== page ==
How to Stay Sane During Your Carpool Shift: Tips From My (Messy) Minivan to Yours

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Whether you are driving one child or have a full carload, the reality is: kids can be cranky. And in my car, cranky kids = a cranky driver.


I think I’m a pretty fun mom, but I’m also not afraid to remind my children—or any child on my watch—that there is an appropriate way to behave in the car.


Like please, if we are going 70 miles an hour on the freeway, don’t yell “Mom, I’m done with my banana!” and swing the peel around for me to take from you. Um, are you kidding me? Your peel, your problem (or should I say, your opportunity to come up with the solution, but I don’t always say it that way.)


Or screaming, for no reason at all other than they want to scream louder than the person sitting next to them. My worst nightmare.


To combat these *adorable* habits of children and not pull over screaming “Out! Out! All of you!” I try to come prepared before I pick up our carpool from school. Here are my must-have’s to make the experience as enjoyable as possible for everyone in the car (driver included).


PACK FOOD (and plenty of it)


I just taught my kids what “hangry” meant, it was time they could put a name to their behavior. Mine can be inconsolable if they don’t eat the second their brain tells them they want food.


I remember one family I grew up where the mom always had snacks in a big container in her minivan. Cheetos, Doritos, candy—it was a every kids dream. I was SO jealous that my friend had this at her disposal. But now that I’m a mom, I don’t know how that parent did it. Kids having free reign of any kind of junk food they want seems to create a monster, making dinnertime that much harder.


Now I’m certainly not saying that I only serve homemade, whole-grain, no sugar, gluten-free foods to my kids and their friends. No no. But rather I come armed at pick-up with a few choices—dairy, grains, fruit, and let them decide what they want. Fixes the hunger without unleashing the sugar hounds.


If you need some inspiration, check out Lisa Leake’s website 100 Days of Real Food. I’m obsessed with this simple and beautiful resource for easy and healthy food for families. I’ve referenced her 85 Snack Ideas for Kids (and Adults) list hundreds of times. And I may have the pickiest eaters living in my house, but Lisa’s Whole Spelt Pumpkin Muffins are devoured every time we make them, last about a week, and are easy to transport. Throw those, some string cheese, and apple slices in your car and you’re bound to have a peaceful carpool ride (at least for the first 3 minutes).




We all know that music can instantly change our mood, and it works wonders for kids. The key I’ve discovered for our carpool is this: give the car one song request to start—any song they want (even the dreaded Gummy Bear song that they know drives me insane). Starting off by giving them the power to choose does the trick, and after that, it’s all about the Spotify playlist. We’ve even given my seven year old her own list, “Josie’s Jams” on Spotify. We add songs for her when she discovers them, and her friends know that this is what plays in our car (and they love it). No shouting to me from the backseat for various song requests, no song on repeat, no more feeling like an unglorified DJ. Just sitting back and being surprised at what’s up next.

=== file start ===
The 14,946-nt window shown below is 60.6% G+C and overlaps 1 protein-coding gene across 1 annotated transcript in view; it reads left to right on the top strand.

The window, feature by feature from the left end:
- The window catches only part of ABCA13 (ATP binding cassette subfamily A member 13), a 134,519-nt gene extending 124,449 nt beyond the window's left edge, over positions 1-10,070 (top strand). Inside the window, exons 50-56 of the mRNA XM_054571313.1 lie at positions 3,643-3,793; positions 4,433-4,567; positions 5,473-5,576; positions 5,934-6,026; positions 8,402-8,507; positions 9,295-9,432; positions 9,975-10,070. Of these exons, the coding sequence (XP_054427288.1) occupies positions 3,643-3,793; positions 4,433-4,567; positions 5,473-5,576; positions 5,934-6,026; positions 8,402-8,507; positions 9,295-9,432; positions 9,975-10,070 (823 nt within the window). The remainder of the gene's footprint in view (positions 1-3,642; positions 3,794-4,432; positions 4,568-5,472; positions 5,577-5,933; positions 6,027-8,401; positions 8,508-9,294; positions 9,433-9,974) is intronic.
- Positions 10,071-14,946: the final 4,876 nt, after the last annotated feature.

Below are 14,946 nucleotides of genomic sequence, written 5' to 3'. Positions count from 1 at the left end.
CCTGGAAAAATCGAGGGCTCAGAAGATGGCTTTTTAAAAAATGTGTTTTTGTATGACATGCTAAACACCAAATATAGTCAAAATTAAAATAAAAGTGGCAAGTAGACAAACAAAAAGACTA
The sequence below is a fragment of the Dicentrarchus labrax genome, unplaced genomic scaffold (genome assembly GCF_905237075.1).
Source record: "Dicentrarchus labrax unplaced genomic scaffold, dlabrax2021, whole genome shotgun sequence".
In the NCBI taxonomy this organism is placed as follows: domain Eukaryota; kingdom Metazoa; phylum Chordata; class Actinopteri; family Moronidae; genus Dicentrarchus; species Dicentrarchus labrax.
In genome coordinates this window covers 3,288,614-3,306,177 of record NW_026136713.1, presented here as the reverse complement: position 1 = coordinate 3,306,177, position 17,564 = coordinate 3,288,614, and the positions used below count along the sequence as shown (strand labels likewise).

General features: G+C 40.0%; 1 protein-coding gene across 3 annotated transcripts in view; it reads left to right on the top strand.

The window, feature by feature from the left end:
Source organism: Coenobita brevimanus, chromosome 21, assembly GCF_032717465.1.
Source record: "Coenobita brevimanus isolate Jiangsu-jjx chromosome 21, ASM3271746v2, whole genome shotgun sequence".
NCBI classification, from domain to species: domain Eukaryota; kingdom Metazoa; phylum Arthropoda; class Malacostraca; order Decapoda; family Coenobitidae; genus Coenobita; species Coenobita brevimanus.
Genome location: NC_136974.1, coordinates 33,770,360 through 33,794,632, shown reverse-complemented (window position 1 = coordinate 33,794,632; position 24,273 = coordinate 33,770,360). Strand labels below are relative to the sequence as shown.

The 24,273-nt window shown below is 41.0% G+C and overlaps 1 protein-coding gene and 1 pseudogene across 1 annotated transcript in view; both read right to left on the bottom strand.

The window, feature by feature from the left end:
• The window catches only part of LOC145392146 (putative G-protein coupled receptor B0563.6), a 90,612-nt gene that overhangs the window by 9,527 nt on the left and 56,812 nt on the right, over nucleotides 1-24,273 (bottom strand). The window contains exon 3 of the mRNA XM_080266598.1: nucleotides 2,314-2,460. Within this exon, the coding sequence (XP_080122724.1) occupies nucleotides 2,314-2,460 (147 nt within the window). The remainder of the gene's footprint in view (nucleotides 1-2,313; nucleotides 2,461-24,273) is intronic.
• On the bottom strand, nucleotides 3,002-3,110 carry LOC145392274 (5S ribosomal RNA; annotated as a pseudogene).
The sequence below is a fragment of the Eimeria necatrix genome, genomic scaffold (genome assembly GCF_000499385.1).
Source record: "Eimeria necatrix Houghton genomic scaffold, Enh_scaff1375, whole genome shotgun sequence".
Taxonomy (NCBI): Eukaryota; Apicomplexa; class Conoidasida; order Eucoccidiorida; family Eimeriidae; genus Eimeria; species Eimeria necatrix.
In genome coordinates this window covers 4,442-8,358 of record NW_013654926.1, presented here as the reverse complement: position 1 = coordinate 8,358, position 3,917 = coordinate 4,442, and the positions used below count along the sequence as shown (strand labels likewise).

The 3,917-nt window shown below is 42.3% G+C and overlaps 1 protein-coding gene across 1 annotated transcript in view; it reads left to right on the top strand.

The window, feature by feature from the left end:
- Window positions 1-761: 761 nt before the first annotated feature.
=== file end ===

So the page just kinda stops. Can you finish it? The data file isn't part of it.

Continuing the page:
Warning: this can backfire on you depending on the age of the kids and their level of competition. But generally, suggesting a game in the car works to by some time and keep kiddos entertained. gives quite an extensive list of 53 Fun Car Games for Kids. Our go-to’s are 20 questions and “Bingo” (simply saying bingo when you see a yellow car—I know, sounds boring but it keeps them engaged, and there are a surprising number of yellow cars on the road once you start looking for them. Go figure). Having a few to suggest when things get squirrely is extremely helpful.




This is actually my favorite tactic. Kids are following rules all day at school, so once in the car, it’s nice to just let them chill. Telling them about your day to get the ball rolling or asking one of your carpool kids a question can start a great dialogue, and once you back out of it, it can be really interesting to listen to where they take it. It’s amazing how soon they forget that there is a grown-up in the car, and you’ll wind up learning a lot (maybe more than you wanted to know 😉




I have kids in grade school, so we are not to the phase where they have their own cell phone. We do bring the iPad on road trips because, well, we’re not masochists. But as for daily driving, they don’t do screentime yet, so I plead ignorance in this topic. My thought is that a car full of pre-teens on their cell phones would be both quiet and disconcerting. What are they doing? Looking at? There’s no way to monitor this from the front seat, and since you are 12x’s more likely to be distracted with kids in the car than on your cell phone (crazy statistic!) you really need to keep your eyes and brain on the road. This letter from a parent to her 13 year old helped give me a sense of what we are in for. So for now I’ll say that my best tip is: Your Car, Your Rules.


I hope this helps bring you a little peace on your next scheduled driving duty (made easier by Pogo, of course!). And as always…


Happy Carpooling!


—Julia Selfridge


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